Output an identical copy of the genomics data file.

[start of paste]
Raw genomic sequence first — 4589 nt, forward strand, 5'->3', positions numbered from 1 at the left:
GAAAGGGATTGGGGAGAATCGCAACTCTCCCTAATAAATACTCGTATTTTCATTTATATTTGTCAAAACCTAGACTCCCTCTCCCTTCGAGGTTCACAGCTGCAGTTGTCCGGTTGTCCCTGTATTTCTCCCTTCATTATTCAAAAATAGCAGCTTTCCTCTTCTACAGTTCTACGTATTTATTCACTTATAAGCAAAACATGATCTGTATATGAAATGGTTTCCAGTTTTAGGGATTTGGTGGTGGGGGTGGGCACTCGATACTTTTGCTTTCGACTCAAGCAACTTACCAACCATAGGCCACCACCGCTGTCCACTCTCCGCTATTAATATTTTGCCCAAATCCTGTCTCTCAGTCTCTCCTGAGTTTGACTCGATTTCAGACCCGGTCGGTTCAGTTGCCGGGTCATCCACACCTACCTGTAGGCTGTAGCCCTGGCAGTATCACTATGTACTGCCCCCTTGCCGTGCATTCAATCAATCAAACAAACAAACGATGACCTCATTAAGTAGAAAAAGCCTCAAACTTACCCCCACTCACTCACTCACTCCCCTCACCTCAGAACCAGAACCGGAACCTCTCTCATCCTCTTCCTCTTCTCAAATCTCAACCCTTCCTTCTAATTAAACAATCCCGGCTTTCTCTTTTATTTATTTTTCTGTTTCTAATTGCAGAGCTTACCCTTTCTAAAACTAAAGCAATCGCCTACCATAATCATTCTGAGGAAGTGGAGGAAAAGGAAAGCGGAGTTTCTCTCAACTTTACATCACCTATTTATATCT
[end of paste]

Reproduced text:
Raw genomic sequence first — 4589 nt, forward strand, 5'->3', positions numbered from 1 at the left:
GAAAGGGATTGGGGAGAATCGCAACTCTCCCTAATAAATACTCGTATTTTCATTTATATTTGTCAAAACCTAGACTCCCTCTCCCTTCGAGGTTCACAGCTGCAGTTGTCCGGTTGTCCCTGTATTTCTCCCTTCATTATTCAAAAATAGCAGCTTTCCTCTTCTACAGTTCTACGTATTTATTCACTTATAAGCAAAACATGATCTGTATATGAAATGGTTTCCAGTTTTAGGGATTTGGTGGTGGGGGTGGGCACTCGATACTTTTGCTTTCGACTCAAGCAACTTACCAACCATAGGCCACCACCGCTGTCCACTCTCCGCTATTAATATTTTGCCCAAATCCTGTCTCTCAGTCTCTCCTGAGTTTGACTCGATTTCAGACCCGGTCGGTTCAGTTGCCGGGTCATCCACACCTACCTGTAGGCTGTAGCCCTGGCAGTATCACTATGTACTGCCCCCTTGCCGTGCATTCAATCAATCAAACAAACAAACGATGACCTCATTAAGTAGAAAAAGCCTCAAACTTACCCCCACTCACTCACTCACTCCCCTCACCTCAGAACCAGAACCGGAACCTCTCTCATCCTCTTCCTCTTCTCAAATCTCAACCCTTCCTTCTAATTAAACAATCCCGGCTTTCTCTTTTATTTATTTTTCTGTTTCTAATTGCAGAGCTTACCCTTTCTAAAACTAAAGCAATCGCCTACCATAATCATTCTGAGGAAGTGGAGGAAAAGGAAAGCGGAGTTTCTCTCAACTTTACATCACCTATTTATATCT